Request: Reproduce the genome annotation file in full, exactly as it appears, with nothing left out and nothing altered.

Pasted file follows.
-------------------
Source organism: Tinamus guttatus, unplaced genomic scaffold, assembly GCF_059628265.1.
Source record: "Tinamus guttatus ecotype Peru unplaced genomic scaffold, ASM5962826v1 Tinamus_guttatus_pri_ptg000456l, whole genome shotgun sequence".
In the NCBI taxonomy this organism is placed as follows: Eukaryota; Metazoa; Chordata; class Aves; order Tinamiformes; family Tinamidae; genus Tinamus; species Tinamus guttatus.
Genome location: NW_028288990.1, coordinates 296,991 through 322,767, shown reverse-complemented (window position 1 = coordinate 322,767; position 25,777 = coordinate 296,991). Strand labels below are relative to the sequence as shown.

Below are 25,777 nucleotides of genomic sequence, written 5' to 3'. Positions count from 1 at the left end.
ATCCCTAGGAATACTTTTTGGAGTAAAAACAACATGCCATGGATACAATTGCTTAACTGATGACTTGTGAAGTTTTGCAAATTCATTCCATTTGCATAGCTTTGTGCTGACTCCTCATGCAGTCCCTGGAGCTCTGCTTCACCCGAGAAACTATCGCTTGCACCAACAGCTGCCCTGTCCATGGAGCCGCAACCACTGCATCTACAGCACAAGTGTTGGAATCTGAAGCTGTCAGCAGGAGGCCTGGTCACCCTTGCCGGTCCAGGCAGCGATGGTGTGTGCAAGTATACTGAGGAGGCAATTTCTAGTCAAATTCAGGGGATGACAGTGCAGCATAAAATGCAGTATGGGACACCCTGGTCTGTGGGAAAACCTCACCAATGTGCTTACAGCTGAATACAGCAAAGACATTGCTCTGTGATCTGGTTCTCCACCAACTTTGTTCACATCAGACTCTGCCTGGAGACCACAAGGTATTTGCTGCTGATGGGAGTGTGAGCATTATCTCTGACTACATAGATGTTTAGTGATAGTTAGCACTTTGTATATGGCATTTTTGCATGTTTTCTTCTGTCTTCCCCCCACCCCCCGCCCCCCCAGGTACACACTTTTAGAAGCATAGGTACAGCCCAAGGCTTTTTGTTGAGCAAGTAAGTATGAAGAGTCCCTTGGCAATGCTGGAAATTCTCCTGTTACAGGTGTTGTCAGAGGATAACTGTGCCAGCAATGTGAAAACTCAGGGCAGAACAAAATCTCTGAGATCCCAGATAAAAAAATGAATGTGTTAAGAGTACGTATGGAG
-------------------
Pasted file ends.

Source organism: Tinamus guttatus, unplaced genomic scaffold, assembly GCF_059628265.1.
Source record: "Tinamus guttatus ecotype Peru unplaced genomic scaffold, ASM5962826v1 Tinamus_guttatus_pri_ptg000456l, whole genome shotgun sequence".
In the NCBI taxonomy this organism is placed as follows: Eukaryota; Metazoa; Chordata; class Aves; order Tinamiformes; family Tinamidae; genus Tinamus; species Tinamus guttatus.
Genome location: NW_028288990.1, coordinates 296,991 through 322,767, shown reverse-complemented (window position 1 = coordinate 322,767; position 25,777 = coordinate 296,991). Strand labels below are relative to the sequence as shown.

Below are 25,777 nucleotides of genomic sequence, written 5' to 3'. Positions count from 1 at the left end.
ATCCCTAGGAATACTTTTTGGAGTAAAAACAACATGCCATGGATACAATTGCTTAACTGATGACTTGTGAAGTTTTGCAAATTCATTCCATTTGCATAGCTTTGTGCTGACTCCTCATGCAGTCCCTGGAGCTCTGCTTCACCCGAGAAACTATCGCTTGCACCAACAGCTGCCCTGTCCATGGAGCCGCAACCACTGCATCTACAGCACAAGTGTTGGAATCTGAAGCTGTCAGCAGGAGGCCTGGTCACCCTTGCCGGTCCAGGCAGCGATGGTGTGTGCAAGTATACTGAGGAGGCAATTTCTAGTCAAATTCAGGGGATGACAGTGCAGCATAAAATGCAGTATGGGACACCCTGGTCTGTGGGAAAACCTCACCAATGTGCTTACAGCTGAATACAGCAAAGACATTGCTCTGTGATCTGGTTCTCCACCAACTTTGTTCACATCAGACTCTGCCTGGAGACCACAAGGTATTTGCTGCTGATGGGAGTGTGAGCATTATCTCTGACTACATAGATGTTTAGTGATAGTTAGCACTTTGTATATGGCATTTTTGCATGTTTTCTTCTGTCTTCCCCCCACCCCCCGCCCCCCCAGGTACACACTTTTAGAAGCATAGGTACAGCCCAAGGCTTTTTGTTGAGCAAGTAAGTATGAAGAGTCCCTTGGCAATGCTGGAAATTCTCCTGTTACAGGTGTTGTCAGAGGATAACTGTGCCAGCAATGTGAAAACTCAGGGCAGAACAAAATCTCTGAGATCCCAGATAAAAAAATGAATGTGTTAAGAGTACGTATGGAG